When I first started looking for online resources to learn from, I came across some of the typical "Hey, come here and take our course on ", only to find out that it was either misleading and only gave a very small, a lot to be desired intro, or they got you to a point and they hit you up for money to continue the course.  That really burned when I ran into that.  There are still those today, believe it or not.   I am big into Data Science, and discovered a site called dataquest.io.  I started off with the first lesson or two, but was soon prompted to sign up for their premium service if I wanted to continue.  I was disappointed as there was some aspects of the site that I was interested in, but I just don't have extra funds to pump into something like that at the moment.  I have to keep things on the cheap.  So if you are interested in something like that and have the funds, but all means, check it out.  
So in my further quest, I decided to try and find if anyone had compiled a degree curriculum or syllabus, listing the courses needed to fulfill that degree, with links to said courses.  It took me a bit of searching, but I finally found a couple of links to what I was looking for.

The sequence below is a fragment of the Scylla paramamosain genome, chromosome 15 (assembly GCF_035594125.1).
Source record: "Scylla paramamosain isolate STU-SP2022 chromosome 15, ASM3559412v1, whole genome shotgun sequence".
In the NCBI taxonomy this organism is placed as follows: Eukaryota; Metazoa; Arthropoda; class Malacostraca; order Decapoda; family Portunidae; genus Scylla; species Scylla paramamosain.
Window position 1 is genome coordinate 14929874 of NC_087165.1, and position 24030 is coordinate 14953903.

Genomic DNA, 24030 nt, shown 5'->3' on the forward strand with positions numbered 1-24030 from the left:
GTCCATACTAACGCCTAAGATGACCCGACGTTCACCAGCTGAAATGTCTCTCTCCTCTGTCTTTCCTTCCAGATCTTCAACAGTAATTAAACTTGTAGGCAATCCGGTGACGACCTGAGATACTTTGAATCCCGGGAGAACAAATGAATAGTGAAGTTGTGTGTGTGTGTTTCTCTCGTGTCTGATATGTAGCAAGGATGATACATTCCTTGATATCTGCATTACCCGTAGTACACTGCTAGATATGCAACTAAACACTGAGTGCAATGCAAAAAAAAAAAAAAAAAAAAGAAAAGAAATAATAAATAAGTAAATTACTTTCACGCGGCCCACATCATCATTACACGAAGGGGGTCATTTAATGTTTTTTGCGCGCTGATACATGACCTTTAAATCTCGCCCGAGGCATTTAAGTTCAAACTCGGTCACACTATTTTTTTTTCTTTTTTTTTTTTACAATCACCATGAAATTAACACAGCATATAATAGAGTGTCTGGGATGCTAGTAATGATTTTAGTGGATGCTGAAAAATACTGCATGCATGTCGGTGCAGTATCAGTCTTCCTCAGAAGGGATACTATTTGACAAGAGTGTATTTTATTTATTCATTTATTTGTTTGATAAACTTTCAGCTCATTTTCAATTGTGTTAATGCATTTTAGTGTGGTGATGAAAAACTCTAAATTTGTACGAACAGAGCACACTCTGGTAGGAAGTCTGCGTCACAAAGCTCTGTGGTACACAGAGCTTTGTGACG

The first one I found was that of a Bachelor's level curriculum in Computer Science.  This was great, exactly what I was looking for.  What was better, was that that page was already updated to include a link to their Intensive Bachelor's level curriculum in Computer Science.  This was fantastic.  I looked through both lists and was amazed to find such a complete curriculum list, compiled and with links.  

While I was blown away by what I had found, I wanted more.  I still have an interest in Data Science.  There has to be something out there to satisfy that need, and there was.  I bring you, the curriculum for the Open Source Masters in Data Science.  This filled a void, and a big one.  This had an awesome set of courses and links to books as well.  

As you can see, I was able to find 3 different resource that provided me a full curriculum, with links to courses.  All that's left now is to take the courses.  Ah, to have that much time available.  If you do, that's awesome, have at it.  I, unfortunately, only have so much time, but I do my best.

In all of my perusing of the internet learning resources, I have come across a few and made some notes on them.  I provide those for you below, with some of my comments on each.  

Online Learning Sites

- All free
- Beginner learning tracks